Composition Tip – Avoid Mergers

Written by:

Okay, this just looks weird.


This is an EPIC example of a classic composition no-no – a “merger”. This poor giraffe looks like it has two heads, when really his buddy was standing behind him and looking off at an angle. But because of the way the shot was composed, what you see is just a somewhat odd snapshot.

Mergers are easy to spot, but hard to define. Many times mergers occur due to poor framing. It’s very obvious when photographing people – cutting feet off at the bottom, or catching a half of a person at one edge standing in the crowd. Sometimes a person is standing in front of a busy background and it can look like objects are sprouting from their heads. Well, like I said, it’s hard to define or describe, so here are some more examples of mergers.

This photo by Tyreseus on Flickr Creative Commons demonstrates several mergers. On the right and left hand side of the photograph, and on the bottom of the photograph, all of these people are cut off at strange points. It’s obvious that this person was just trying to capture the crowd and the festivities and wasn’t aiming toward aesthetics, but it provides for an excellent example in this tutorial.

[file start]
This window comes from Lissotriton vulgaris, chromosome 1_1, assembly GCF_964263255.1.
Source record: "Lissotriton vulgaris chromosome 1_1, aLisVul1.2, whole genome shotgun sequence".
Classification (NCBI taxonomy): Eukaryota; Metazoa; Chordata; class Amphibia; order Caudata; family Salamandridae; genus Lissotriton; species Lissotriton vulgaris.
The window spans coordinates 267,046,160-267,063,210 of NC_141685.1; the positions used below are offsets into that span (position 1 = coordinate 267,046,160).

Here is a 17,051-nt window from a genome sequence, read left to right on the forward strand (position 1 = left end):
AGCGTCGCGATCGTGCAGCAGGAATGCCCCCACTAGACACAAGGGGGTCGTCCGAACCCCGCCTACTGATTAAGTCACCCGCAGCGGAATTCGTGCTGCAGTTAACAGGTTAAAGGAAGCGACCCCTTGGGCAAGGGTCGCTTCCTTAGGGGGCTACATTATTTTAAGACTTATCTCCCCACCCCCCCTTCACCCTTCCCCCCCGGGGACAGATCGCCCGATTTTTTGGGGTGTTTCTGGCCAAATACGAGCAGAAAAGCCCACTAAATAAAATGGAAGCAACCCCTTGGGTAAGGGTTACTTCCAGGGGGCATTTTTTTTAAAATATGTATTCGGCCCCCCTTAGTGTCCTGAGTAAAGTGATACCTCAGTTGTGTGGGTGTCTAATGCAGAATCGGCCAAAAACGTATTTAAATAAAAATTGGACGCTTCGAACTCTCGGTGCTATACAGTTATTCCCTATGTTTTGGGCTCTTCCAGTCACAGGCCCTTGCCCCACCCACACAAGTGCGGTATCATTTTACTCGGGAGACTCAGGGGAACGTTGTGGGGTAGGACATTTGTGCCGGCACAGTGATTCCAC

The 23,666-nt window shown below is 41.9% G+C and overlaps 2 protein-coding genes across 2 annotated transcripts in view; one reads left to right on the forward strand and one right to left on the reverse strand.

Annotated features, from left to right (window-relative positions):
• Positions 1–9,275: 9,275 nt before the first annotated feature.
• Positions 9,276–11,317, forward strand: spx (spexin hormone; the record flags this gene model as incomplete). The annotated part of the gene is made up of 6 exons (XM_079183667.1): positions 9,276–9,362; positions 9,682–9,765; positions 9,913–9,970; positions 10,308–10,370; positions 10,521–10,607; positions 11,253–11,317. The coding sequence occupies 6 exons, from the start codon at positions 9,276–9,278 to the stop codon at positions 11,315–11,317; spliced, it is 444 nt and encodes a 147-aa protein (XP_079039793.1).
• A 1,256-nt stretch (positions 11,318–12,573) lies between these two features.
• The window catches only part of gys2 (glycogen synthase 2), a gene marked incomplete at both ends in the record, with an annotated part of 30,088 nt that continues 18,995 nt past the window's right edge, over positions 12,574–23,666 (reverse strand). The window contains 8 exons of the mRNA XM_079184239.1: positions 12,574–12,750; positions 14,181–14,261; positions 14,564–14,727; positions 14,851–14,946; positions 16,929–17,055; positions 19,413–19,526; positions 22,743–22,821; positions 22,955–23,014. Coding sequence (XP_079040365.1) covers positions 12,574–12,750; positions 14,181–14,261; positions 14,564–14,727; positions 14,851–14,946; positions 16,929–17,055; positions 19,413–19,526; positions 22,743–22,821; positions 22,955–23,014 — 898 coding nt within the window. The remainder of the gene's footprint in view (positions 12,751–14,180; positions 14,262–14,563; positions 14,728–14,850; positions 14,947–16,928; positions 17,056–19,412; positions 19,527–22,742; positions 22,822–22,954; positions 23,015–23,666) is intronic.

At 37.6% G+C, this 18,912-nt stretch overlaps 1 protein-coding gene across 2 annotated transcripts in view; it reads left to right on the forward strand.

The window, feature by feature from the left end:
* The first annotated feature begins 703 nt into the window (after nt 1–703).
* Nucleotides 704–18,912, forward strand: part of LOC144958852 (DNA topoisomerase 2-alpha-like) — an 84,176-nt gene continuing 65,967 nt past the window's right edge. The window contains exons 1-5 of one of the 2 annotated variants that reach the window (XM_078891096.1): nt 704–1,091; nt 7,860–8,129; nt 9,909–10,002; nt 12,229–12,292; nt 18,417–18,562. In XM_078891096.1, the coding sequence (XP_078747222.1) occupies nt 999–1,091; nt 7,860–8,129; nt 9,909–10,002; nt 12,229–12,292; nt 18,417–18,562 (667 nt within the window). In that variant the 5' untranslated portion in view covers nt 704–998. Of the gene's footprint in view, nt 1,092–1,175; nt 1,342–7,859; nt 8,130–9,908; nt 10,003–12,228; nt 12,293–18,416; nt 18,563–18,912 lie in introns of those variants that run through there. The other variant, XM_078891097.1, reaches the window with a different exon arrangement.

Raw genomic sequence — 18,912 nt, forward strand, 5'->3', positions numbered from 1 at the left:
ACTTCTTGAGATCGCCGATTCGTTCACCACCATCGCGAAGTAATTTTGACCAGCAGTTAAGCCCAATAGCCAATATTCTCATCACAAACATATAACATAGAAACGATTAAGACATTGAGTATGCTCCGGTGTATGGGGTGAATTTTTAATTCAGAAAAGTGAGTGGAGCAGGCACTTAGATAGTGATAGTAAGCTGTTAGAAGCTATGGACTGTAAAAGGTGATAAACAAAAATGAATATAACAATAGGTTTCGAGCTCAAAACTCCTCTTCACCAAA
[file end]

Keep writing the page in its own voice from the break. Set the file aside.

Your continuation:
Here is another example, provided by Supermac on Flickr Creative Commons. The young ladies’ legs are cut off, and the shrubbery in the background kind of looks like it’s sprouting from their heads. Framing the photograph vertically as a portrait-style picture, and attaining a different angle on the background, would resolve these mergers.


Near mergers are objects or lines that are just too close to the principal subject, drawing the eye away and detracting from the focus of the subject itself. This photo is of a friend of mine and her daughter, and you can see that the poster behind the daughter’s head causes a distracting delineation between her background and the background behind her mom, which is that of the window and the parking lot beyond.

An eye for detail is key in capturing pleasing photographs. I hope that this brief tutorial on mergers assists you in the development of your photographic skills.

Previous Post:

Comments are closed.